It has been a slightly strange week, and I am meant to be writing my Week 2 Picks blog, but I don’t feel I can get started until I have addressed something that simply can’t be ignored. I’ll get back to writing about my competition with Dan and what’s going on around the league shortly, but first I have to address the recent news surrounding the Baltimore Ravens.
It is not actually news that the NFL has a problem with women. The league’s handling of previous incidences of domestic violence has not exactly been progressive, and the two game ban that was given to Ray Rice this summer was widely criticised at the time. I have not watched the video of him dragging his unconscious, then fiancé now wife, out of an elevator. Nor have I watched the video released on Monday by TMZ that showed him punching his wife to render her unconscious. Finally stung into action, the Baltimore Ravens have released him from their roster and the NFL have belatedly suspended him indefinitely, whilst they figure out what they can do. I have no wish to watch these videos; the bare facts in words are enough information for me.
I have a lot of thoughts on this situation. Things to do with the rookie program, the structure of society, the actions of both the Ravens and the league, and the repeated incidents of still active NFL players. The problem is that I don’t feel qualified to write them yet. One of the famous tenants of the Hippocratic Oath is to do no harm. I had got as far as beginning to research guidance for writing about domestic violence before the events of Monday. I was already aware that I was skirting around the issue when writing about Rice’s suspension last week, but I had not had a chance to study the documents I had found properly, and frankly what the world needs least right now is another unqualified person sounding off.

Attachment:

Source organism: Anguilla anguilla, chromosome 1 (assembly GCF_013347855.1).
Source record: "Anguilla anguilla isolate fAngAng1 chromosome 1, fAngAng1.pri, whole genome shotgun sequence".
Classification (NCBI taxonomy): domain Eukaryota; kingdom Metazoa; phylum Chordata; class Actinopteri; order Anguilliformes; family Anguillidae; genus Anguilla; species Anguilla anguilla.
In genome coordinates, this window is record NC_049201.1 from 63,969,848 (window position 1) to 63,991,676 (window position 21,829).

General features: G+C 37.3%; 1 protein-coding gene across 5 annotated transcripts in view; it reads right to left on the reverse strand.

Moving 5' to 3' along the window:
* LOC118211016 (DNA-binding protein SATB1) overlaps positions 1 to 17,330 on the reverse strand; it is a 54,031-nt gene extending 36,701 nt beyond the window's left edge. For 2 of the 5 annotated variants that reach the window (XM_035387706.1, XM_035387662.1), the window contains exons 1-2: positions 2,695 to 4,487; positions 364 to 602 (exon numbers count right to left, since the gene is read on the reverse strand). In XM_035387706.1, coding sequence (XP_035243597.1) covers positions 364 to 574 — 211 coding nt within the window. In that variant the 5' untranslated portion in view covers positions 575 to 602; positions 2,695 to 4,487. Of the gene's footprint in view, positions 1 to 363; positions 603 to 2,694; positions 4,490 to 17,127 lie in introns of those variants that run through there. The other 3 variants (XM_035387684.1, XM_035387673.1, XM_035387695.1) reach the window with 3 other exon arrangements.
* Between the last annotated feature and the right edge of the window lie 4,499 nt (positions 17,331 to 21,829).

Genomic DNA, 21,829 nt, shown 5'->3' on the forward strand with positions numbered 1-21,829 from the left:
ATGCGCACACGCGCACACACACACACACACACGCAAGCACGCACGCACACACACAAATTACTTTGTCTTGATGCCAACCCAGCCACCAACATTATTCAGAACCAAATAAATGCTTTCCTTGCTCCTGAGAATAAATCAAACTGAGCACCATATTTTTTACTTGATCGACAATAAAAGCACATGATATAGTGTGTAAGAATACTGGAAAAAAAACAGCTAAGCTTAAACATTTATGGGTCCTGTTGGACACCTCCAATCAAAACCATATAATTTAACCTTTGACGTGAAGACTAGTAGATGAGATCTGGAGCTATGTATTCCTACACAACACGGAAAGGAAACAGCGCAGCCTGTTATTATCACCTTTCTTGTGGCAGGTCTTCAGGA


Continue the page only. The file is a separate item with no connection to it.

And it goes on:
Frankly this isn’t good enough. My sister in law writes frequently about feminism and her twitter feed (and by extension mine) is an education. I don’t know always know where I stand when reading these articles, and I am fairly certain that men telling women what to do, think, and behave is how we got into this mess in the first place, but, I do believe in equality. I believe there are structural problems in our society affecting many people who are not lucky enough to be white middle class men, and we have to address them.
What the NFL needs to do is to address the issue of domestic violence directly, not with a hastily brought out new domestic violence policy, but with people taking responsibility for their previous actions, and a proper review that involves talking to people who know the issues at hands intimately and know what the proper response is. There is an aspect of the culture that goes with the game that I love, that is simply not acceptable to anyone with a sense of fairness. It’s not unique to the sport of American Football, but that does not mean we shouldn’t make a stand. It means those of us who love the league, taking a long hard look at ourselves and fighting against those aspects that are abhorrent to us.
For me this means I have a lot of reading and research to do. This problem is not going to just go away and so I want to be in a position to write effectively and safely about it the next time it happens, and the next time, and then again, until hopefully one day we don’t have to do this any more because we really shouldn’t have to.